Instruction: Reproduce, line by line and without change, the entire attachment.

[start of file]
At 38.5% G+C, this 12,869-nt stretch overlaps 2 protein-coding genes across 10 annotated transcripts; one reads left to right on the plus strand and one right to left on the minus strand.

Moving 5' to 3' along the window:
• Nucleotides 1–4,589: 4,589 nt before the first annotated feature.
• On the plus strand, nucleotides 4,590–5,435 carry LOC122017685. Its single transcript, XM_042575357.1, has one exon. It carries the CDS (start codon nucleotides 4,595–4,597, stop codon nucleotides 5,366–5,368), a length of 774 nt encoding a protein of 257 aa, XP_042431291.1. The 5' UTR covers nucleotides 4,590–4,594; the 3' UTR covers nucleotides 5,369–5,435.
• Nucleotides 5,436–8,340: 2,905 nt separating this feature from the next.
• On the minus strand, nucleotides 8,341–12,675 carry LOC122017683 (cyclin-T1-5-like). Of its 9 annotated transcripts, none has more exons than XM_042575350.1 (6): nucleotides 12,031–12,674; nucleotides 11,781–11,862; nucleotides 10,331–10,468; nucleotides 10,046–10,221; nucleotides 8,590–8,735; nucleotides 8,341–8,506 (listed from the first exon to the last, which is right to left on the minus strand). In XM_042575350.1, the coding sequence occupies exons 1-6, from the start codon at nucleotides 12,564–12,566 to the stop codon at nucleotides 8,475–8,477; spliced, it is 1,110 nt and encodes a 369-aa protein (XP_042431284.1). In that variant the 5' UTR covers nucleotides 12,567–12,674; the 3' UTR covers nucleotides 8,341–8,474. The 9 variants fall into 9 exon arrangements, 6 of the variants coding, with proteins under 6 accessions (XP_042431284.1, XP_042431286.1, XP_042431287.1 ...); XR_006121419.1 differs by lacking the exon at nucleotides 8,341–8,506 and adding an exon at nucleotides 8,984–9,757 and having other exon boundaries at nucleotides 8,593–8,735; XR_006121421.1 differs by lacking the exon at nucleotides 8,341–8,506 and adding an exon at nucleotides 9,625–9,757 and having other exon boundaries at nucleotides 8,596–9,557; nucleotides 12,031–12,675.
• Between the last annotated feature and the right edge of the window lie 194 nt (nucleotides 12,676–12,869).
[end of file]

At 38.5% G+C, this 12,869-nt stretch overlaps 2 protein-coding genes across 10 annotated transcripts; one reads left to right on the plus strand and one right to left on the minus strand.

Moving 5' to 3' along the window:
• Nucleotides 1–4,589: 4,589 nt before the first annotated feature.
• On the plus strand, nucleotides 4,590–5,435 carry LOC122017685. Its single transcript, XM_042575357.1, has one exon. It carries the CDS (start codon nucleotides 4,595–4,597, stop codon nucleotides 5,366–5,368), a length of 774 nt encoding a protein of 257 aa, XP_042431291.1. The 5' UTR covers nucleotides 4,590–4,594; the 3' UTR covers nucleotides 5,369–5,435.
• Nucleotides 5,436–8,340: 2,905 nt separating this feature from the next.
• On the minus strand, nucleotides 8,341–12,675 carry LOC122017683 (cyclin-T1-5-like). Of its 9 annotated transcripts, none has more exons than XM_042575350.1 (6): nucleotides 12,031–12,674; nucleotides 11,781–11,862; nucleotides 10,331–10,468; nucleotides 10,046–10,221; nucleotides 8,590–8,735; nucleotides 8,341–8,506 (listed from the first exon to the last, which is right to left on the minus strand). In XM_042575350.1, the coding sequence occupies exons 1-6, from the start codon at nucleotides 12,564–12,566 to the stop codon at nucleotides 8,475–8,477; spliced, it is 1,110 nt and encodes a 369-aa protein (XP_042431284.1). In that variant the 5' UTR covers nucleotides 12,567–12,674; the 3' UTR covers nucleotides 8,341–8,474. The 9 variants fall into 9 exon arrangements, 6 of the variants coding, with proteins under 6 accessions (XP_042431284.1, XP_042431286.1, XP_042431287.1 ...); XR_006121419.1 differs by lacking the exon at nucleotides 8,341–8,506 and adding an exon at nucleotides 8,984–9,757 and having other exon boundaries at nucleotides 8,593–8,735; XR_006121421.1 differs by lacking the exon at nucleotides 8,341–8,506 and adding an exon at nucleotides 9,625–9,757 and having other exon boundaries at nucleotides 8,596–9,557; nucleotides 12,031–12,675.
• Between the last annotated feature and the right edge of the window lie 194 nt (nucleotides 12,676–12,869).